Family of hero dad who died from choking meets the man who received his liver

Elise Solé
The family of a man who died after choking on his meal is forever bonded with his organ recipient. (Photo: Facebook/Carrie Schnieders)

A family who lost their hero husband and father says they’ve gained a new family member: the man who received his liver through organ donation.

On June 19, Cletus Schnieders III was eating a steak dinner with his family, wife Carrie and their three children — sons Trenton, 9, and Cletie, 4, and daughter Samantha, 2 —  in their Cincinnati home when he started to choke. “I was in the other room talking to Clete, and I was getting annoyed because he wasn’t answering me,” Carrie, 30, a stay-at-home mom, tells Yahoo Lifestyle. “When I walked over to him, I realized he was choking. Then he collapsed.” Carrie called 911 and began chest compressions until paramedics arrived, but after two days in the hospital, Cletus, 41, was declared brain dead.

Cletus, who his wife of five years describes as a “fantasy football guru,” was an organ donor and his liver found its way to a lucky recipient: a father-of-four named John Mock who suffered from a genetic autoimmune disease called Alpha-1 antitrypsin deficiency, and who registered as a potential patient only six hours before Cletus’s liver was extracted. “Out of 156 people waiting for Clete’s liver, John was the only match,” says Carrie. “They told him, ‘Can you be here in an hour?'”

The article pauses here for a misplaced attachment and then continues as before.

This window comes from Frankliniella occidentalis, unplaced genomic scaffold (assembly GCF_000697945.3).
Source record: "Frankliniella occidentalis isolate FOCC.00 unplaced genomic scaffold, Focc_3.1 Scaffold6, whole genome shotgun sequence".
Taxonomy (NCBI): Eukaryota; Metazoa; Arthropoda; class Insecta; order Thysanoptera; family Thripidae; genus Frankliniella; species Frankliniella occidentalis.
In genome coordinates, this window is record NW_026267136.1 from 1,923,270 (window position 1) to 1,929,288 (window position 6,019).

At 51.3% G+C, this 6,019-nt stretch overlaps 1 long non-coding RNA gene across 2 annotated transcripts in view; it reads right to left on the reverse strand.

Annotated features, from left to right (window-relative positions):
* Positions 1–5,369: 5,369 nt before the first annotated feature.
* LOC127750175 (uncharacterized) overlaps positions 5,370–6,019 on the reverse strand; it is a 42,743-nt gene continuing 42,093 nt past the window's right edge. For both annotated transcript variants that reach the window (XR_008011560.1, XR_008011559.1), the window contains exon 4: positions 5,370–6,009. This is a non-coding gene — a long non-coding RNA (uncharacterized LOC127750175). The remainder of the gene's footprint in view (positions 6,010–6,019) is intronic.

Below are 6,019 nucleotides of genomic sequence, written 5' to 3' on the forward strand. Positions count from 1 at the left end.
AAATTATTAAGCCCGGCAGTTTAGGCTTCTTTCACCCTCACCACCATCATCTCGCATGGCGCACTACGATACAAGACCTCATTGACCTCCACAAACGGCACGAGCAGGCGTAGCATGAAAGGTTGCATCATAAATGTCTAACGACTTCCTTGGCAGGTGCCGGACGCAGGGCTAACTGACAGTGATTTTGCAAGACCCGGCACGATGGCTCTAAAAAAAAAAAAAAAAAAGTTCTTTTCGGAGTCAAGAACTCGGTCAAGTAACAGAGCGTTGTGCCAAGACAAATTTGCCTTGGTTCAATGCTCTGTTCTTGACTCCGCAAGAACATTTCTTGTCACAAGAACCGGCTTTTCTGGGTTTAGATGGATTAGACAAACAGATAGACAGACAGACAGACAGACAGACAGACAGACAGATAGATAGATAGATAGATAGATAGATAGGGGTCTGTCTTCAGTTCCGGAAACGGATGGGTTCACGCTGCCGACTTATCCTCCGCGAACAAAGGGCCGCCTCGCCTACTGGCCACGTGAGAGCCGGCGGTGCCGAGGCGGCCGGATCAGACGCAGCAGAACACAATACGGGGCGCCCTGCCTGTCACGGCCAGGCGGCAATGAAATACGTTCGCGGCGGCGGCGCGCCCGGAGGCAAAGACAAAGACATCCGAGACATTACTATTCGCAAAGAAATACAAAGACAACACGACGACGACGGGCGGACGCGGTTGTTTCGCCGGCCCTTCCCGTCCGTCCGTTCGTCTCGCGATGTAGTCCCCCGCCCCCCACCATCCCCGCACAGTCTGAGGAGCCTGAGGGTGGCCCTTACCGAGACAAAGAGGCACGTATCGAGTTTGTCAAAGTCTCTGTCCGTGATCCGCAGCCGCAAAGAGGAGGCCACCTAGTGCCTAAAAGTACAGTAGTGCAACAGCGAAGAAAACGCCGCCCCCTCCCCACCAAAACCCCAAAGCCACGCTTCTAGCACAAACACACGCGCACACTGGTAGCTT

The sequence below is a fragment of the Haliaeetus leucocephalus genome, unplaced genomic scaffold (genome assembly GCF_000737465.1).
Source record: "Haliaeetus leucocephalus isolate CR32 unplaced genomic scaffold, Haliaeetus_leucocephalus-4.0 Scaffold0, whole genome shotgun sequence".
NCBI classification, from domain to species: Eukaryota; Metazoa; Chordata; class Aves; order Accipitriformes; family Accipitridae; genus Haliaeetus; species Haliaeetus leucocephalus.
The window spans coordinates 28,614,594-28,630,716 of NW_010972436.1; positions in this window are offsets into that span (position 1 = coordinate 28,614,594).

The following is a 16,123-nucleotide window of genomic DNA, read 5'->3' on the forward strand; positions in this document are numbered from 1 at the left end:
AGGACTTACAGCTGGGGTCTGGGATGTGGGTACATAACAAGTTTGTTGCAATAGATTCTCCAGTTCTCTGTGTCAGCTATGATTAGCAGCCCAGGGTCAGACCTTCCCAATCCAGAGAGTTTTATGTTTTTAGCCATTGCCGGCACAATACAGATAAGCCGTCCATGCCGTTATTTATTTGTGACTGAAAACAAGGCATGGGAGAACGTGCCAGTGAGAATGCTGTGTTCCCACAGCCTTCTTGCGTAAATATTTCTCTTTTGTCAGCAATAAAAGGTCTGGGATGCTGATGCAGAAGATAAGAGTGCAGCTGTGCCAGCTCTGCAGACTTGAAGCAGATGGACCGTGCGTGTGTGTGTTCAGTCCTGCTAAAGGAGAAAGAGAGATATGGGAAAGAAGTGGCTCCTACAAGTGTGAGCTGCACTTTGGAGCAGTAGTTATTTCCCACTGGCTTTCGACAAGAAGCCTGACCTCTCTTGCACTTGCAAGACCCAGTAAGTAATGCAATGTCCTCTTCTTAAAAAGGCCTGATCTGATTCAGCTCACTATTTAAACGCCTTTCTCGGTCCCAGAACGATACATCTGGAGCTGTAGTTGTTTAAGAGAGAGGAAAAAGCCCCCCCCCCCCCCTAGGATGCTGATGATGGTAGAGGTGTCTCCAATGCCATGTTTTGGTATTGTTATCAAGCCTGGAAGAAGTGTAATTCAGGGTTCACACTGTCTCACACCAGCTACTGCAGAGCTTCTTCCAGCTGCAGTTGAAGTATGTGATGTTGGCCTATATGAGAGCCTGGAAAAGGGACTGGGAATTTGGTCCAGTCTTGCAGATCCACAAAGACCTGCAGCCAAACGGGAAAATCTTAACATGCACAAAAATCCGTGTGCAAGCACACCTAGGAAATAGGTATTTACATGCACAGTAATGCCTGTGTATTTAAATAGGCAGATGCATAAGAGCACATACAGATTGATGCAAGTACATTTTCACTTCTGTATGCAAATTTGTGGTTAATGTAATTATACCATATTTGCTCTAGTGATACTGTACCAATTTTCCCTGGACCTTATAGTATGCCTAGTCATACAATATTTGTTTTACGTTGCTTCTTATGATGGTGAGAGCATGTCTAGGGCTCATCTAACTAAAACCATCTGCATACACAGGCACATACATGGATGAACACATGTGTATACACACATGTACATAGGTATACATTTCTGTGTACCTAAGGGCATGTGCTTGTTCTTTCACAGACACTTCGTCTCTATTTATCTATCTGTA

Meanwhile, at Mercy West Hospital, Cletus’s family prepared to say goodbye in a touching ceremony called “The Honor Walk” during which they lined the hallway to witness his body transported from the intensive care unit to the operating room. “‘Clete coached baseball, so many team members attended the ceremony,” says Carrie. “It meant so much to Trent and me.”


As Mock was wheeled into surgery on June 22, he instructed his daughter Becca to get in touch with Cletus’s family. “I wanted to thank this family for saving my life — I would be dead without them — and offer my condolences,” Mock tells Yahoo Lifestyle.

Carrie felt the same — on the day of Cletus’s June 27 funeral, she mailed a letter to LifeCenter, a Cincinnati organization that facilitates organ and tissue donation, and asked for help tracking down Mock. “I really wanted to meet him,” says Carrie. “I was excited.” 

On July 18, Mock and the Schnieders family (Cletus’s parents, stepparents, and his wife and children) met at LifeCenter in a teary moment captured by local news station WLWT 5. “Meeting John has helped tremendously with my grief,” says Carrie.

Adds Mock, “After the first two minutes, it felt like we had known each other forever, just like a real family.”

Mock has undergone a physical transformation postsurgery: He now craves chili from a restaurant called Skyline — Cletus’s favorite meal — and he jokes that because Cletus was a “hairy guy,” his own facial hair is now growing quickly. 



The family previously relied on Cletus’s salary as a grocery store clerk, and now the financial responsibilities belong to Carrie, who is also busy driving Samantha, who has Down syndrome, to therapy appointments. A family friend has established a GoFundMe page to help cover the family’s bills, which has raised close to $18 thousand of its $15 thousand goal.

Mock is now an honorary Schnieders and speaks to Carrie weekly, and the families are planning a potluck reunion in October. Mock will bring the chili.

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